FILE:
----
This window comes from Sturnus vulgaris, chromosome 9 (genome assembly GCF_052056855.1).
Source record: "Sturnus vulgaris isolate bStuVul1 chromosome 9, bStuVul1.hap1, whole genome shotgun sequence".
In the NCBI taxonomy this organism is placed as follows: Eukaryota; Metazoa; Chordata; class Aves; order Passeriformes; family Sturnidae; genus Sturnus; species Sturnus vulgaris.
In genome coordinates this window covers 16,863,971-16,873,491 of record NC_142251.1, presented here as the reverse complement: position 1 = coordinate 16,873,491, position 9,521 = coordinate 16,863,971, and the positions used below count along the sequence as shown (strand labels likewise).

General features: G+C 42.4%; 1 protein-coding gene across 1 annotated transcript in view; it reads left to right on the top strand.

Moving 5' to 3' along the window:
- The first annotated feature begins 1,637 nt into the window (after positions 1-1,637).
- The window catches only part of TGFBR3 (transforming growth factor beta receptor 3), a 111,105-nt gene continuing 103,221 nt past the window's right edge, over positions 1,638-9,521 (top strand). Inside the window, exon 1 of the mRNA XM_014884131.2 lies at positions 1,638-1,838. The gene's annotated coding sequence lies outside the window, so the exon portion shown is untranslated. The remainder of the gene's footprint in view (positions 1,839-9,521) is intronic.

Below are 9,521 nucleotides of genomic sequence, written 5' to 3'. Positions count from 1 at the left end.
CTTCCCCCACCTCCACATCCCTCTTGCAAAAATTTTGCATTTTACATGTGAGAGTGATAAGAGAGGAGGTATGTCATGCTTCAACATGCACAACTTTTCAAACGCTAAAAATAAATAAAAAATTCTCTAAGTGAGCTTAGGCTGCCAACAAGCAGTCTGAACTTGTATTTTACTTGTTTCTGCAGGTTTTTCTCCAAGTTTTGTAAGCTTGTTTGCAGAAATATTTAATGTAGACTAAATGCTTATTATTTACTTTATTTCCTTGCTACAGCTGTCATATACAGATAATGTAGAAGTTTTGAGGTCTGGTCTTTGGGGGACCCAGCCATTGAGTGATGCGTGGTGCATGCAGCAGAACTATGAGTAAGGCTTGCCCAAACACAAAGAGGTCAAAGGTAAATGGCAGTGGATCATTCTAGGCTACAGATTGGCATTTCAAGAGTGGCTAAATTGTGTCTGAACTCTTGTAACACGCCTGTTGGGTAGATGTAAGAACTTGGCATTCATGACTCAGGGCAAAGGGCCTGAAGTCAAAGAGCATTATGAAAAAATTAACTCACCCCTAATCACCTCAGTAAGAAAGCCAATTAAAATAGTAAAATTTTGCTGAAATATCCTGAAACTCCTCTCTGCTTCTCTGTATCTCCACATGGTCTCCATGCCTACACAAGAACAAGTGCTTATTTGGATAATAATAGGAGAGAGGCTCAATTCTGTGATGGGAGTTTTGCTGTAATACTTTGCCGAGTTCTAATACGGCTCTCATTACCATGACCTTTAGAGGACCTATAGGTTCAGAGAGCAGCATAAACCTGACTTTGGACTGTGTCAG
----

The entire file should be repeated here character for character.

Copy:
This window comes from Sturnus vulgaris, chromosome 9 (genome assembly GCF_052056855.1).
Source record: "Sturnus vulgaris isolate bStuVul1 chromosome 9, bStuVul1.hap1, whole genome shotgun sequence".
In the NCBI taxonomy this organism is placed as follows: Eukaryota; Metazoa; Chordata; class Aves; order Passeriformes; family Sturnidae; genus Sturnus; species Sturnus vulgaris.
In genome coordinates this window covers 16,863,971-16,873,491 of record NC_142251.1, presented here as the reverse complement: position 1 = coordinate 16,873,491, position 9,521 = coordinate 16,863,971, and the positions used below count along the sequence as shown (strand labels likewise).

General features: G+C 42.4%; 1 protein-coding gene across 1 annotated transcript in view; it reads left to right on the top strand.

Moving 5' to 3' along the window:
- The first annotated feature begins 1,637 nt into the window (after positions 1-1,637).
- The window catches only part of TGFBR3 (transforming growth factor beta receptor 3), a 111,105-nt gene continuing 103,221 nt past the window's right edge, over positions 1,638-9,521 (top strand). Inside the window, exon 1 of the mRNA XM_014884131.2 lies at positions 1,638-1,838. The gene's annotated coding sequence lies outside the window, so the exon portion shown is untranslated. The remainder of the gene's footprint in view (positions 1,839-9,521) is intronic.

Below are 9,521 nucleotides of genomic sequence, written 5' to 3'. Positions count from 1 at the left end.
CTTCCCCCACCTCCACATCCCTCTTGCAAAAATTTTGCATTTTACATGTGAGAGTGATAAGAGAGGAGGTATGTCATGCTTCAACATGCACAACTTTTCAAACGCTAAAAATAAATAAAAAATTCTCTAAGTGAGCTTAGGCTGCCAACAAGCAGTCTGAACTTGTATTTTACTTGTTTCTGCAGGTTTTTCTCCAAGTTTTGTAAGCTTGTTTGCAGAAATATTTAATGTAGACTAAATGCTTATTATTTACTTTATTTCCTTGCTACAGCTGTCATATACAGATAATGTAGAAGTTTTGAGGTCTGGTCTTTGGGGGACCCAGCCATTGAGTGATGCGTGGTGCATGCAGCAGAACTATGAGTAAGGCTTGCCCAAACACAAAGAGGTCAAAGGTAAATGGCAGTGGATCATTCTAGGCTACAGATTGGCATTTCAAGAGTGGCTAAATTGTGTCTGAACTCTTGTAACACGCCTGTTGGGTAGATGTAAGAACTTGGCATTCATGACTCAGGGCAAAGGGCCTGAAGTCAAAGAGCATTATGAAAAAATTAACTCACCCCTAATCACCTCAGTAAGAAAGCCAATTAAAATAGTAAAATTTTGCTGAAATATCCTGAAACTCCTCTCTGCTTCTCTGTATCTCCACATGGTCTCCATGCCTACACAAGAACAAGTGCTTATTTGGATAATAATAGGAGAGAGGCTCAATTCTGTGATGGGAGTTTTGCTGTAATACTTTGCCGAGTTCTAATACGGCTCTCATTACCATGACCTTTAGAGGACCTATAGGTTCAGAGAGCAGCATAAACCTGACTTTGGACTGTGTCAG